So Fish & Game put the eagle on a branch. Or should I say they tried? Our eaglet could not hold on, fell right off, and hurt itself further. The good people of the Lindsey Wildlife Rehabilitation Hospital in Walnut Creek tended to its bruises. They also treated it, no, wait, HER (!) for lead exposure, a possible reason for some of her problems. After a few days, via the California Foundation for Birds of Prey, she – by now we called her “Lucky” – was transferred to the Ventana Wildlife Society, the wonderful organization in charge of reintroducing California Condors into the wild. They continued her care and provided a soft release at their condor recovery release site. I found out from Joe Burnett, Senior Biologist at VWS, that she was hanging out with some impromptu role models, California condors, for a few days but we don’t know where her wings took her afterwards. Hopefully, she is now freely roaming the coastal hills or taking dips in Lake Nacimiento. Meanwhile, eaglet #2 couldn’t care less about all the commotion and grew up nicely, using a sports field for flying and landing practice.

Practice makes perfect. Juvenile eagle (2018)

This year, the eagle saga continued with a twist. Eagles mate for life but the 2019 dad didn’t look like our prior, disheveled dad. No. He looked good! Did he visit the spa to regrow all the broken tail feathers when the kids were finally out of the house? Unfortunately, it is more likely that he died and momma eagle accepted a new partner. They fortified the nest and started a new family with two chicks again. On a constant stream of fish, occasionally enhanced by squirrels or ducklings, the two little bald eagles grew quickly. By the end of June, both were testing their wings and hopping around in the nest.

A few days before the 4th of July, the bigger eaglet fledged. He probably thought it was a great idea. That is, until he realized he could not get back into the nest. So yet again, drama ensued. The eaglet spent two days on a small tree, calling for food while the parents tried to coax him back to the nest. On July 5, he landed in the school yard prompting Milpitas police to put up police tape in the hope of keeping people and their dogs away from the grounded bird. Problem is, police tape might keep people out but not necessarily eagles in. And so in the afternoon of that day, he limboed right under that tape and into the streets. Normally, it would not occur to me to walk into the street and direct traffic, but desperate times call for desperate measures! And so I stopped a few cars and made sure that our eaglet safely crossed the street. On a crosswalk no less!

Juvenile eagle about to cross the street (2019)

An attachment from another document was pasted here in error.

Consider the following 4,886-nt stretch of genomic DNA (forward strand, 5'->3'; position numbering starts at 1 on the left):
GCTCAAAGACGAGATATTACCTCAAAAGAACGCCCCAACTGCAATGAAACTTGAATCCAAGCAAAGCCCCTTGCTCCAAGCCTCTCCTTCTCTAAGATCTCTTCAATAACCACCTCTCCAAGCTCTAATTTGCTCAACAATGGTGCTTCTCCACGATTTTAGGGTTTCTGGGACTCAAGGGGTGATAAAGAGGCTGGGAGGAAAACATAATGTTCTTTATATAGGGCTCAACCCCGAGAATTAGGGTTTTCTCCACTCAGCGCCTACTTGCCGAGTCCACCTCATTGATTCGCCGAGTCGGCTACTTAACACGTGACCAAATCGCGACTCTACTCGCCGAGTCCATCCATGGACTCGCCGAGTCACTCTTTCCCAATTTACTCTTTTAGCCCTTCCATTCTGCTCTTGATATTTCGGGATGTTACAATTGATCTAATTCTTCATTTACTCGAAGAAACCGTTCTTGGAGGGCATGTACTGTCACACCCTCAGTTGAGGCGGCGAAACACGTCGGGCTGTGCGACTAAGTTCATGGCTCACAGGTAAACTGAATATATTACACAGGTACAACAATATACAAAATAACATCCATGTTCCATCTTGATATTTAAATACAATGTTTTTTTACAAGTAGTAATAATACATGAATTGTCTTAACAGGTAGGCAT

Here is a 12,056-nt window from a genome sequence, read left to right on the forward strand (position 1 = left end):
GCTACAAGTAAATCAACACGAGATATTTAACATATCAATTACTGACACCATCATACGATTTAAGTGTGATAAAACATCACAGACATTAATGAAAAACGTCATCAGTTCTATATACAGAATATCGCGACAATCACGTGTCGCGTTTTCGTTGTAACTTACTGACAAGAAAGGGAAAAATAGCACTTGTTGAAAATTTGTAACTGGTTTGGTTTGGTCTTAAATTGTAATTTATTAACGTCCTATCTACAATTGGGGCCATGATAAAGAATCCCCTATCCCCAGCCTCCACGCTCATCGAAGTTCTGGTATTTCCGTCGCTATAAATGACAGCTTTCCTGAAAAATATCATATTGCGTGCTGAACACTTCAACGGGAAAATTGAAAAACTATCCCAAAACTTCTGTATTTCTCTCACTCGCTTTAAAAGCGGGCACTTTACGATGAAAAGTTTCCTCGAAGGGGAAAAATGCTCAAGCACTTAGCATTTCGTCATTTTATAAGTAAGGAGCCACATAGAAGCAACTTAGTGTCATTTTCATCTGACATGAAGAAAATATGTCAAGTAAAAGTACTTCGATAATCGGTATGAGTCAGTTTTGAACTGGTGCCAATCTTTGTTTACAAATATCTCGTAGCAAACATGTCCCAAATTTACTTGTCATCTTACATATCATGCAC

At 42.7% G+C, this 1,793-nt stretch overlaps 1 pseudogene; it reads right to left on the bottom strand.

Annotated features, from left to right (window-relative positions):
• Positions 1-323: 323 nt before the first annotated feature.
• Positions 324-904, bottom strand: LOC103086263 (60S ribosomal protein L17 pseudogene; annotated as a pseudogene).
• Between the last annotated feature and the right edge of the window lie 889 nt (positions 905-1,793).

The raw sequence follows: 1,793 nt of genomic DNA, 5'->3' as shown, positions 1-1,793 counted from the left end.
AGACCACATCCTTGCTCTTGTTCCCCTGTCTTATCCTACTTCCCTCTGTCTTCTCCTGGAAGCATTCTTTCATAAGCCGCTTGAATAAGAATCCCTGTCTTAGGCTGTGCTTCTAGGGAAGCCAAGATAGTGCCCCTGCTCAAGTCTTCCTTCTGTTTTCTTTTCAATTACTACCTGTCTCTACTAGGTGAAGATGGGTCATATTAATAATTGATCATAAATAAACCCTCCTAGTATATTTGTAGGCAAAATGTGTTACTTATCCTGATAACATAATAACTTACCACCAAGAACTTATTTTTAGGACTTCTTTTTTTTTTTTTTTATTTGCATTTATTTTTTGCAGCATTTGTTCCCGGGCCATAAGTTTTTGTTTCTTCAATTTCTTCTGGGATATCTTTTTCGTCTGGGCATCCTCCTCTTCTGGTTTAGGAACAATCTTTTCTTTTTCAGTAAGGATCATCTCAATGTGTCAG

Later that day, he tried to fly again and crash landed in an orange tree. From there he managed to hop onto a roof. Where he got attacked by mockingbirds. And got stuck in one of those whirly roof fans. Maybe that’s just nature. Or maybe karma was coming down hard on him for not sharing his food with his younger sibling. Either way, finally, finally, after five days without food, the eaglet made it back into the nest. Up high in the redwood tree, he performed the eagle rendition of The Very Hungry Caterpillar. First, he ate a fish, but he was still hungry. Then he ate a duckling. Then a seagull. You get the idea!

Who knows what the next days and weeks will bring for our bald eagle family, but this much is sure: growing up as an eagle in an urban environment is not easy!! 


I am heartbroken.
News about the younger eaglet, 07/13, PM:

It is with great sadness that I share that our eaglet, little Jr., was found dead this afternoon. I have been at the scene working with our Police Department, the Department of Fish and Wildlife Law Enforcement, and our community to ensure there is a full investigation to find out the cause of death. Please, if you heard or saw any activity, please report it to Cal Tip at 1-888-334-2258.

We will continue to work together to find out what happened to our beloved feathered community member. We hope to have more information in the next upcoming days. If you have any questions, please feel free in contacting me.

In community,
Karina Dominguez
Vice Mayor, City of Milpitas

The younger eaglet stretching its wings on 07/01/2019. RIP.


If you were inspired by this story, consider donating to one of the many groups that take care of injured wildlife. I mentioned several close to my heart in this post but there are many more. Also, even though it might be tempting, please do not fly drones near nests (it disturbs the birds and happens to be illegal), make sure to keep your pets away from birds on the ground, and keep your distance from wildlife. 100 yards is always a good recommendation.